On Friday's PBS NewsHour, on her last day as the show's White House correspondent, Yamiche Alcindor sounded like she was possibly disappointed that more of the 1/6 Capitol Hill rioters were not shot by Capitol Police as she speculated that they would have been if they were minorities protesting peacefully.
During a discussion of the 1/6 anniversary, PBS correspondent Amna Nawaz first brought up the possibility of a racial double standard as she recalled that most rioters were white:
NAWAZ: And this was a mostly white crowd who had openly talked about bringing violence to the Capitol that day who authorities did not see as a threat who felt entitled to storm federal property and try to overturn a democratic process, and they were angry. And I think we've all done this long enough to know what that response would have been if that had been a crowd of all black people or all brown people or all Muslim people or all immigrants. And this kind of organized eruption really laid bare what so many of us have long known and lived, which is that white anger is seen differently here.
Host Judy Woodruff then asked each panel member "what sticks out in your mind" about the day as she wrapped up the segment.
When it was Alcindor's turn to speak, she predicted without citing any evidence that peaceful minorities would have been treated worse. She began:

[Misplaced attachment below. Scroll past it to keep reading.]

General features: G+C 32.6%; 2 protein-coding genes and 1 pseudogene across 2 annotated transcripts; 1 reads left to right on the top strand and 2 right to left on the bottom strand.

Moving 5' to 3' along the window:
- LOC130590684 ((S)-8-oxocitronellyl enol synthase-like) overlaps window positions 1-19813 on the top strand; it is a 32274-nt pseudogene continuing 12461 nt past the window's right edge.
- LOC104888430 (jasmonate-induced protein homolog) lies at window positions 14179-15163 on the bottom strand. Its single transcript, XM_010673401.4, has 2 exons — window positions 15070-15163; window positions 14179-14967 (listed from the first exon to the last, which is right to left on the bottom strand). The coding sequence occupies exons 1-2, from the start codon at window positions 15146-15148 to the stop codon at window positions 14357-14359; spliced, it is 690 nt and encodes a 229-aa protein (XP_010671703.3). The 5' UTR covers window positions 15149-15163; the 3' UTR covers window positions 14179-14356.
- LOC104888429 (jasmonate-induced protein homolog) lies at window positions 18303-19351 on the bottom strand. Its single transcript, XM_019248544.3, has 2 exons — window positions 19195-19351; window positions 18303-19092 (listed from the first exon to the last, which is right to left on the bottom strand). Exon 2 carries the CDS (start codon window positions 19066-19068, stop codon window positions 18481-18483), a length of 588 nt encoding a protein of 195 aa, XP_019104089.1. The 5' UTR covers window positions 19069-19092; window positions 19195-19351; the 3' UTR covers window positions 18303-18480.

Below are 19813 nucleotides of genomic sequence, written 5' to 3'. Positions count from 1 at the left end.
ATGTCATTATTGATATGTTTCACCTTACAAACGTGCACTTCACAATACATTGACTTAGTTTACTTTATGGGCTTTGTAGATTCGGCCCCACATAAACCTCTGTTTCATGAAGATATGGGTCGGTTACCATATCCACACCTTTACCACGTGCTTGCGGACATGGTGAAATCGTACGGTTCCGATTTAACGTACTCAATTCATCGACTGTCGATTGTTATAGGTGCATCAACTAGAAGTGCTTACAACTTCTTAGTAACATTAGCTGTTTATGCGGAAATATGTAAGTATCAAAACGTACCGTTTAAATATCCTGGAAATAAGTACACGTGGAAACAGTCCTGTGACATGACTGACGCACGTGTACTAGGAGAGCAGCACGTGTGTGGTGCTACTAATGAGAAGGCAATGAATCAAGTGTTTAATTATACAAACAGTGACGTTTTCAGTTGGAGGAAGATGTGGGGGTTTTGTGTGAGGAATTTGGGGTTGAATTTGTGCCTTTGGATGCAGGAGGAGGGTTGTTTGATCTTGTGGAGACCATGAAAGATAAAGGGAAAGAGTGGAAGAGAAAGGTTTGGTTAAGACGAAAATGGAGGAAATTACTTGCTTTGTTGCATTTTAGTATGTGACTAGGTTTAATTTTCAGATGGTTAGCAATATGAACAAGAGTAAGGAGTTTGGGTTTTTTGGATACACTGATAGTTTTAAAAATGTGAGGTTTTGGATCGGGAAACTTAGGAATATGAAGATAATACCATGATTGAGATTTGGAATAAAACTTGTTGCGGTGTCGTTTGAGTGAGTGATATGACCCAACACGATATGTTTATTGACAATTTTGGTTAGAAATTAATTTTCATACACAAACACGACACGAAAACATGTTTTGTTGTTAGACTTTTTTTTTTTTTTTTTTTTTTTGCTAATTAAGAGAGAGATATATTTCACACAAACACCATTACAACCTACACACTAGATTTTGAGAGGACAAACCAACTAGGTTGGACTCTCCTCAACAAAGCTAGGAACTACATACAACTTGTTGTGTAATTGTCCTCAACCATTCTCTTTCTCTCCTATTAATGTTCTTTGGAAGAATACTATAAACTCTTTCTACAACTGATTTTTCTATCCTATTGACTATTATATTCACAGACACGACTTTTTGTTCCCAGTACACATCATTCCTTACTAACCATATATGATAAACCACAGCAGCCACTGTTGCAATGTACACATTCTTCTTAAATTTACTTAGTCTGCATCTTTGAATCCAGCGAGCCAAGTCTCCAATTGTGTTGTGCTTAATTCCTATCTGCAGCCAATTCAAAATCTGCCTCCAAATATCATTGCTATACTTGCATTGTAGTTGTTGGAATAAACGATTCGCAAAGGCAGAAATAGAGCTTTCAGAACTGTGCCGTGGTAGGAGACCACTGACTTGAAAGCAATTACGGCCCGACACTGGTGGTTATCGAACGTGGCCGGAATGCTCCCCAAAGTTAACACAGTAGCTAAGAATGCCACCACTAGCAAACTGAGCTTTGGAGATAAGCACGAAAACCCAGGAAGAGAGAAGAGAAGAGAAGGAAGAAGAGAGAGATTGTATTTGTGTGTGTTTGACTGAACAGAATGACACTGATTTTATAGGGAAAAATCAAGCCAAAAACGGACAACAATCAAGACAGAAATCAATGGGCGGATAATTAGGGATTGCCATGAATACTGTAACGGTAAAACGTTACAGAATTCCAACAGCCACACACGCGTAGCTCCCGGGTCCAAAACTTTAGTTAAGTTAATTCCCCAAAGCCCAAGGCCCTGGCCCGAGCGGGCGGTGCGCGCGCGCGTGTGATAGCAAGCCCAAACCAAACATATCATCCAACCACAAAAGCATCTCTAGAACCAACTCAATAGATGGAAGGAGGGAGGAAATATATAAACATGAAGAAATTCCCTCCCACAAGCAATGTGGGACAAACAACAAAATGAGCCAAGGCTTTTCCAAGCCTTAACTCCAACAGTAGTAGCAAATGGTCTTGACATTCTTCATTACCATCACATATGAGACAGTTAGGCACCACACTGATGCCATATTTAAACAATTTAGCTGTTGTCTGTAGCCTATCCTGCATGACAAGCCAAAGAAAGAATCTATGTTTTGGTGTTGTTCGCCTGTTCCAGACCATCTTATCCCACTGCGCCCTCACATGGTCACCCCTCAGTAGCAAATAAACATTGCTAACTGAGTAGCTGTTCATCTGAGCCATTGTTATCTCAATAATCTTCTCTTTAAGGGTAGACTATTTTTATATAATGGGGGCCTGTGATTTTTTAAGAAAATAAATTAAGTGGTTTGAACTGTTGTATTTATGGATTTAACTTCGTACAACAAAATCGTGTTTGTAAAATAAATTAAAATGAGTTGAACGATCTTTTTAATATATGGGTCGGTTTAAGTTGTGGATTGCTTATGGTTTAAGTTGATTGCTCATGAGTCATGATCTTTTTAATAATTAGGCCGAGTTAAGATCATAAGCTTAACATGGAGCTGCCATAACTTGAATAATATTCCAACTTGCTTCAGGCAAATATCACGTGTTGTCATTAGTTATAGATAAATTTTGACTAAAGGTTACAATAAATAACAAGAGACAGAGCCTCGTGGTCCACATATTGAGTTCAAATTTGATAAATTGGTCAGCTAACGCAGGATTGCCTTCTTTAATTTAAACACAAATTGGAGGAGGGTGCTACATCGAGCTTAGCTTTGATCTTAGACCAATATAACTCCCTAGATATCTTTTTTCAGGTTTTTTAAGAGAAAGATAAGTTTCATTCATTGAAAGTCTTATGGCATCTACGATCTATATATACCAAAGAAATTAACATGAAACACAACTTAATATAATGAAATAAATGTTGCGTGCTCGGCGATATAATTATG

ALCINDOR: The memory that sticks most with me, watching the Capitol being attacked, is that sense of entitlement that these white protesters had to break in, and I kept picturing what it might have been like had these people been the protesters that I covered so closely in Ferguson -- the black people that were demanding justice and police accountability. It's very easy to see those people being shot, frankly, dead on the steps of the Capitol if they were black or brown or immigrants.
Alcindor then seemed disappointed that there were not more white rioters who were killed by police:
And to see some of the white protesters walk away with their lives, I think, is something that sticks with me because, to me, it taught a lesson of who could be outraged -- who could break into the Capitol and keep their lives -- and who are the people who if they stand peacefully on a street and demand justice, they might die just for asking peacefully for respect.
Woodruff ended with gushy praise for Alcindor: "We wish you the very best. We're going to miss you. You have contributed so much to the work of this program. But we will miss you."